The primary end point of the study was the patency of the recanalized segment after 6 months. Restenosis was defined as an angiographically verified stenosis of >50% narrowing of the luminal diameter within the recanalized segment compared with the diameters of normal segments of the vessel on the follow-up angiogram.
Clinical success of the procedure was defined by immediate improvement by at least 1 clinical category according to the criteria defined by Rutherford.8 Patients with tissue damage had to move up at least 2 categories and reach the level of claudication to be considered improved. Clinical patency is defined by sustained improvement without further intervention.
Target vessel revascularization was defined as further PTA or surgical bypass of the target vessel that was required because of the presence of ≥50% diameter stenosis of the target lesion.
For data storage and statistical analysis, SAS software was used.11 The expected patency rate from PTA alone was, according to our own institutional experience and according to data in the literature, ≈20% to 50% for patients with long-segment or recurrent femoropopliteal lesions.1 12 13 Otherwise, according to data from our own pilot study7 and the experience of a German group,6 we could expect an absolute improvement of the primary patency of at least 20% to 30% by additional treatment with endovascular BT after angioplasty. We assumed that a 30% absolute decrease in restenosis rate is of important clinical relevance. To prove a 30% absolute difference between these 2 treatment arms with a value of P<0.05 and a statistical power of 85%, 82 patients had to be entered into the trial. To compensate for the dropout of patients lost to follow-up, we intended to include at least 100 patients. With proper patient enrollment, the inclusion of patients was to be stopped at the end of August 1998.
The Kaplan-Meier method was used to calculate the survival function, ie, the curve of the cumulative patency rate versus time. To test whether there was a statistically significant difference between survival curves (P<0.05), we used the log-rank test. The 6-month patency rates were compared between the groups by χ2 test.
The time of recurrence was judged by recurrence of symptoms, or for patients with asymptomatic recurrence, the date of the regular planned control was taken as the failure date. Patients who died without known recurrence were censored with the date of their last control.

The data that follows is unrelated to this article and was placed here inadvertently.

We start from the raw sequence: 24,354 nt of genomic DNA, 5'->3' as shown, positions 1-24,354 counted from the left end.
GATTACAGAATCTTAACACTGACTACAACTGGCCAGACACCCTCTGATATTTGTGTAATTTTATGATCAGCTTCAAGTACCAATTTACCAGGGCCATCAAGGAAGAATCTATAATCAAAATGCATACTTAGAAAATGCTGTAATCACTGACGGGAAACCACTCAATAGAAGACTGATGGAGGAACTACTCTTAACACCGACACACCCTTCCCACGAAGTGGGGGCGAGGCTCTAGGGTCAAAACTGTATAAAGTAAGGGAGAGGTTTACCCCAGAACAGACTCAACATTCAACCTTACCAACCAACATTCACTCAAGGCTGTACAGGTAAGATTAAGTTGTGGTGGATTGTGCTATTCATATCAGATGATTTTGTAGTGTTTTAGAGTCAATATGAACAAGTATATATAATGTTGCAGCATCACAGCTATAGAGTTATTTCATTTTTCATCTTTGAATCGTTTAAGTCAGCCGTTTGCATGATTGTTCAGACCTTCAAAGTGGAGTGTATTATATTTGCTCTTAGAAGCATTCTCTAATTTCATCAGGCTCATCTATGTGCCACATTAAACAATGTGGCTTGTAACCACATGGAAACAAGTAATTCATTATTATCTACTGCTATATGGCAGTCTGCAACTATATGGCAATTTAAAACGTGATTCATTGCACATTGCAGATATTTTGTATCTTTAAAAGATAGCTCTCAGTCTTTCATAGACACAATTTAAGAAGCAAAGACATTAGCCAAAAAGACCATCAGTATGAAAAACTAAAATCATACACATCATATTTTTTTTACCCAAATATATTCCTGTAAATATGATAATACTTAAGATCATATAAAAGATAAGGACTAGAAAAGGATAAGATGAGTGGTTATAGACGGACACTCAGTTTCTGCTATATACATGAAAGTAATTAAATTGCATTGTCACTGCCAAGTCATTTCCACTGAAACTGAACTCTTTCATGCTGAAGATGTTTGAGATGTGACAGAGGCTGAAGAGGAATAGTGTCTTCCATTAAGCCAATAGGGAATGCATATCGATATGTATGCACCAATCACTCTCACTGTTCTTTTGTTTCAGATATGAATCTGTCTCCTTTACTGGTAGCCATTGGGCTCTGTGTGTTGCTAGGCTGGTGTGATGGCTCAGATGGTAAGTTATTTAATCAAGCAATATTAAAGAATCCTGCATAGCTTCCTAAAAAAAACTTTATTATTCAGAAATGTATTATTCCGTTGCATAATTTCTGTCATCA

The irradiation procedure was technically feasible in all patients without complications. The patients experienced no adverse events.
The follow-up period was 12±6 (mean±SD) months. Follow-up information by clinical examination and noninvasive laboratory testing (measurement of ABI and duplex sonography) could be obtained in 108 patients. Control angiography was performed in 69 patients (64%), 37 in the PTA group and 32 in the PTA+BT group, after 9±5 months.
Five patients (4.4%) were lost to follow-up after hospital discharge (1 in the PTA group and 4 in the PTA+BT group). In 1 of these 5 patients, information could be obtained about death without knowledge concerning patency of the recanalized segment.
In 107 patients, information concerning the patency of the recanalized segment could be obtained after 6 months (1 patient had died before the 6-month control).
The overall recurrence rate was 29 (53.7%) of 54 in the PTA alone group versus 15 (28.3%) of 53 in the PTA+BT group (χ2 test, P<0.05).
In the PTA group, 25 of 29 patients with recurrences presented with restenosis, and 4 of the 29 patients presented with reocclusion. Otherwise, in the PTA+BT group, none of the 15 patients with recurrence had reocclusion. An angiographic example for restenosis is given for each group in Figure 1⇓ and Figure 2⇓.
The cumulative patency rates (Figure 3⇓) of the recanalized segment, calculated by the Kaplan-Meier method, at 12 months of follow-up were 35.3% in the PTA group and 63.6% in the PTA+BT group (log-rank test, P<0.005).
The mean ABI increased from 0.50 (range 0.18 to 0.91) in the PTA group and 0.51 (range 0.1 to 0.92) in the PTA+BT group before PTA to 0.79 (range 0.40 to 1.13) and 0.85 (range 0.48 to 1.09), respectively, the day after PTA.
Follow-up examinations demonstrated mean values of 0.77 (range 0.15 to 1.14) and 0.88 (range 0.47 to 1.20) in the PTA and PTA+BT groups, respectively, after 3 months and 0.74 (range 0.21 to 1.25) and 0.84 (range 0.27 to 1.25), respectively, after 6 months. (Values for patients with secondary interventions because of recurrence are not included.)
Peak Velocity Ratio
The mean PVR decreased from 7.3 (range 3.0 to 12.1) in the PTA group and 6.3 (range 2.7 to 11.9) in the PTA+BT group before PTA to 1.7 (range 1.05 to 2.2) and 1.7 (range 1.0 to 2.15), respectively, the day after PTA. The mean follow-up values were 2.50 (range 1.0 to 10.6) and 1.93 (range 1.0 to 11.8), respectively, after 3 months and 3.05 (range 1.1 to 9.8) and 2.41 (range 1.0 to 9.9), respectively, after 6 months. (Values for patients with secondary interventions because of recurrence are not included. Furthermore, in patients with occlusion, no PVR value can be calculated.)